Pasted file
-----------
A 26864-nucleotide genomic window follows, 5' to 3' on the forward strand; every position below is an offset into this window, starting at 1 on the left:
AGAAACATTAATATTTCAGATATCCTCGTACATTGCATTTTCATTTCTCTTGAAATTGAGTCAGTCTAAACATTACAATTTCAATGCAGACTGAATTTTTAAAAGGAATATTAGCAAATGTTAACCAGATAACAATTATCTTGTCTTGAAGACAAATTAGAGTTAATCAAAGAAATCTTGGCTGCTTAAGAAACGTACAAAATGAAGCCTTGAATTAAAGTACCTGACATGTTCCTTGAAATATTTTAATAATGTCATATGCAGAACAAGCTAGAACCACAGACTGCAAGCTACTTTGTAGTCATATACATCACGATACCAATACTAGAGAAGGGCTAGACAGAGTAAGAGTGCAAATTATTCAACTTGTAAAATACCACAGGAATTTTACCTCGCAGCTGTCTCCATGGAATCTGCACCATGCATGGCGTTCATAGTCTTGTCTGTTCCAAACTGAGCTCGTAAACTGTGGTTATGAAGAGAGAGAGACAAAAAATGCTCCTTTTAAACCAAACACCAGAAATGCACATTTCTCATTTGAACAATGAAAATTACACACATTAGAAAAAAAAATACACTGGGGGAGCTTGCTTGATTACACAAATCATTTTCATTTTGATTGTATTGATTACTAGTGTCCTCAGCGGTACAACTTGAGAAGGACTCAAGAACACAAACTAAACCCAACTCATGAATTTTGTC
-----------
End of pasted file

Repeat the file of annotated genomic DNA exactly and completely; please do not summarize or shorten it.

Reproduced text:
A 26864-nucleotide genomic window follows, 5' to 3' on the forward strand; every position below is an offset into this window, starting at 1 on the left:
AGAAACATTAATATTTCAGATATCCTCGTACATTGCATTTTCATTTCTCTTGAAATTGAGTCAGTCTAAACATTACAATTTCAATGCAGACTGAATTTTTAAAAGGAATATTAGCAAATGTTAACCAGATAACAATTATCTTGTCTTGAAGACAAATTAGAGTTAATCAAAGAAATCTTGGCTGCTTAAGAAACGTACAAAATGAAGCCTTGAATTAAAGTACCTGACATGTTCCTTGAAATATTTTAATAATGTCATATGCAGAACAAGCTAGAACCACAGACTGCAAGCTACTTTGTAGTCATATACATCACGATACCAATACTAGAGAAGGGCTAGACAGAGTAAGAGTGCAAATTATTCAACTTGTAAAATACCACAGGAATTTTACCTCGCAGCTGTCTCCATGGAATCTGCACCATGCATGGCGTTCATAGTCTTGTCTGTTCCAAACTGAGCTCGTAAACTGTGGTTATGAAGAGAGAGAGACAAAAAATGCTCCTTTTAAACCAAACACCAGAAATGCACATTTCTCATTTGAACAATGAAAATTACACACATTAGAAAAAAAAATACACTGGGGGAGCTTGCTTGATTACACAAATCATTTTCATTTTGATTGTATTGATTACTAGTGTCCTCAGCGGTACAACTTGAGAAGGACTCAAGAACACAAACTAAACCCAACTCATGAATTTTGTC